Posted on November 30th, 2010
As we’ve discussed before, Berliner Weisse is a tart wheat beer that was popular in Germany up through the 19th century. Today this style is actually pretty rare, but Southern California’s The Bruery gives us a great example in the Hottenroth. This unusual breed is known for its tart flavor and is commonly served with a fruit syrup to add some sweet to the the sourness caused by fermentation processes or (as in most cases today) the addition of natural bacteria into the brew. Coming in at around 3.1%, this brew is pretty typical to its style – light, mild, tart, and refreshing.
In a nutshell:
The Hottenroth is a bubbly, unfiltered, and unusual gem that packs a sour punch – a perfect session beer for afternoon sipping. 5 out of 5.
The initial odor might suggest that something has gone bad, but make no mistake – something is about to go very right. Take a sip and you’ll find a refined and balanced festival of sour sensations in your mouth. This beer is smooth – no bitterness, just fresh, crisp tartness. There’s a slight wheat flavor, but overall the body is very light with little recognizable presence of hops or other malts.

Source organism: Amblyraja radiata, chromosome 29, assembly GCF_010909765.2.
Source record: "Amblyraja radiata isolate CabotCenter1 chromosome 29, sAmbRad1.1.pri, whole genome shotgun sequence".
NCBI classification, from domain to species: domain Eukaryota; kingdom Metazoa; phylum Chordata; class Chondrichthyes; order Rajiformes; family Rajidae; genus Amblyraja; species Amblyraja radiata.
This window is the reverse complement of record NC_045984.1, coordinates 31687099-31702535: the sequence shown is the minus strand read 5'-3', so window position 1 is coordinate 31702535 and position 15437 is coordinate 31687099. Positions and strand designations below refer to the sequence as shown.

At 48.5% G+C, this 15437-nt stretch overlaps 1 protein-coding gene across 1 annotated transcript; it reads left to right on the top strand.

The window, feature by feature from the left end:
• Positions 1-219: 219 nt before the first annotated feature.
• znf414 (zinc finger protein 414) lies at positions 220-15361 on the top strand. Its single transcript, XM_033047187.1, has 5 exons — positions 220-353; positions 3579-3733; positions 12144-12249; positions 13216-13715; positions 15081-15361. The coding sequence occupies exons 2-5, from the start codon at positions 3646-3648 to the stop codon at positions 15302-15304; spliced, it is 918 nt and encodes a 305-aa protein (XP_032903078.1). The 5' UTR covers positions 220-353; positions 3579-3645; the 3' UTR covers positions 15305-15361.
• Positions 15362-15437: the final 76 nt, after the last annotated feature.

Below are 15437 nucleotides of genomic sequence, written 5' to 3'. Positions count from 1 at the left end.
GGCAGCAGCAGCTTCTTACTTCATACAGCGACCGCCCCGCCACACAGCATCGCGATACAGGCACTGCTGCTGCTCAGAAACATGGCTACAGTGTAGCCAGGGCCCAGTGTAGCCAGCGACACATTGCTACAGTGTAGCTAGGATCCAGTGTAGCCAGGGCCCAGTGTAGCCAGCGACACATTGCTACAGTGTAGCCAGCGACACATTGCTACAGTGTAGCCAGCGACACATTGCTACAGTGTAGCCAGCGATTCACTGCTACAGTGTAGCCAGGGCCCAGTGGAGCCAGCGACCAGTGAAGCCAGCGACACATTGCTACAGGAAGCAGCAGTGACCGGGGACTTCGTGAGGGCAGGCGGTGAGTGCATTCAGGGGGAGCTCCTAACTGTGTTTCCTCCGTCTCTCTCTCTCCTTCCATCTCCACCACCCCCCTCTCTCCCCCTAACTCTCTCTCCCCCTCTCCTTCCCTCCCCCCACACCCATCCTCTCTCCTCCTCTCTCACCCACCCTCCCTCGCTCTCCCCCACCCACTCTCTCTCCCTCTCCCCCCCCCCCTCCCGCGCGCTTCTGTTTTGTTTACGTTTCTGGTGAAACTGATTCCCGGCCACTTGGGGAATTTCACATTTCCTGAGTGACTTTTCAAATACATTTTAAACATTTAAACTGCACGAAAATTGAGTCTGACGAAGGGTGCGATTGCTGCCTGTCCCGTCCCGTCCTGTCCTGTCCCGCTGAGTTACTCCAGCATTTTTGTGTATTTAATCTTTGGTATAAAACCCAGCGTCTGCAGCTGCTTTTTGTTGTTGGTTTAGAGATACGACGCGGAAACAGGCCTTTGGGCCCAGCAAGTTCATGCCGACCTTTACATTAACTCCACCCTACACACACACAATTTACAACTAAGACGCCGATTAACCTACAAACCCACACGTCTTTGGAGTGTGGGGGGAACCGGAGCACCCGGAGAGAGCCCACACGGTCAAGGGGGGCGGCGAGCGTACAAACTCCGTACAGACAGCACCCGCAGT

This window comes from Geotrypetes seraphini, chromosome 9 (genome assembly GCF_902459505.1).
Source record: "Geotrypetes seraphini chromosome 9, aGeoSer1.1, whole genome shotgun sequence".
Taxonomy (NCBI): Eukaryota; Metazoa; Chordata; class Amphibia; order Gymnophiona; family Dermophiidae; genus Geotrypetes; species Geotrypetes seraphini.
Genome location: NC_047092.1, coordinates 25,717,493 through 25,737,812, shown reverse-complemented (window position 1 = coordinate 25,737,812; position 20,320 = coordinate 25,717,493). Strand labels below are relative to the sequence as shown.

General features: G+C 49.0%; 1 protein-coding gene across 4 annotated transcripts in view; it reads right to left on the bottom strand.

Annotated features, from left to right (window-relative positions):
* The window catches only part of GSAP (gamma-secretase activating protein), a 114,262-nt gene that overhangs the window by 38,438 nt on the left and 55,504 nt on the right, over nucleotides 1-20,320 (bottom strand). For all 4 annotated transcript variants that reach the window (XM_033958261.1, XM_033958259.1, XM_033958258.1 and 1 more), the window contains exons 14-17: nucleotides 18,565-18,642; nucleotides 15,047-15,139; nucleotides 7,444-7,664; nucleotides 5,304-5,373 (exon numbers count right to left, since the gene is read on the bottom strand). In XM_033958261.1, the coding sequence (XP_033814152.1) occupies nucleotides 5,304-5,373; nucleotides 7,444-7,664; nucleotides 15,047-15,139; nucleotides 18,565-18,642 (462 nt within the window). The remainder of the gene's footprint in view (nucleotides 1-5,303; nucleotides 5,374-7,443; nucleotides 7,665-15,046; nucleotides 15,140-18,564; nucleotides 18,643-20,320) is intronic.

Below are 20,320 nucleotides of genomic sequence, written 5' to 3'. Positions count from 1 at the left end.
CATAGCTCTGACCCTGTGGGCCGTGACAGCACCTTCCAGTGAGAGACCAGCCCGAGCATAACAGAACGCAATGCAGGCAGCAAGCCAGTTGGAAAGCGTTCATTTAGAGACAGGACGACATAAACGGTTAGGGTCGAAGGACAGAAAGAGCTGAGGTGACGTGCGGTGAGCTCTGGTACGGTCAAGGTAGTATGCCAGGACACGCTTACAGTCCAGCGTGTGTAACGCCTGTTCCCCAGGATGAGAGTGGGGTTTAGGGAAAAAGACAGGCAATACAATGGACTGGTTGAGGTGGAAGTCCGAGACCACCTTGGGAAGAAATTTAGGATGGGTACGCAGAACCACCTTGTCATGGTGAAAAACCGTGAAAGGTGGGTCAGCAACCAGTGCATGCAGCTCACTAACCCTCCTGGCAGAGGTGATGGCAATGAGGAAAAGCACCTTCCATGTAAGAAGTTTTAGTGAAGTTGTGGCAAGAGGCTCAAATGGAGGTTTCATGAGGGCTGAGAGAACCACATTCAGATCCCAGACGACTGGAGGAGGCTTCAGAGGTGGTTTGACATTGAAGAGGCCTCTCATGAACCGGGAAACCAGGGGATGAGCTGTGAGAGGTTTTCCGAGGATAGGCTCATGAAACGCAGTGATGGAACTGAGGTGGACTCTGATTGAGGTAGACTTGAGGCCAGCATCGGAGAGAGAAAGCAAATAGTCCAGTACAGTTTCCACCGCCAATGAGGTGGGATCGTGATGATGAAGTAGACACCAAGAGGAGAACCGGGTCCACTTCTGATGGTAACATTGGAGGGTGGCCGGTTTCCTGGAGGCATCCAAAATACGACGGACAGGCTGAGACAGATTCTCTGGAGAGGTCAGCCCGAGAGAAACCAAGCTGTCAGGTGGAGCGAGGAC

As a fan of all things tart, this beer just pushes my buttons. It’s highly carbonated and highly drinkable with flavors that call to mind something between grapefruit, lemon, and sour apple – but less abrasive and more subtle than any of those individually. These sharp and citrus-y tones clearly make this a great summer beer, but the slight warming that immediately follows every sip begs to differ. And at a slender 3.1% ABV, this beer makes an excellent session choice in any climate.
5 out of 5: Drinker’s Choice
What are you drinking? Take the Hottenroth for a test drive this week, and tell us what else you’re drinking. Tag your Twitter updates, Tumblr posts and Flickr photos of your Beer of the Week with the #mybeer hashtag to tell us what you’re drinking!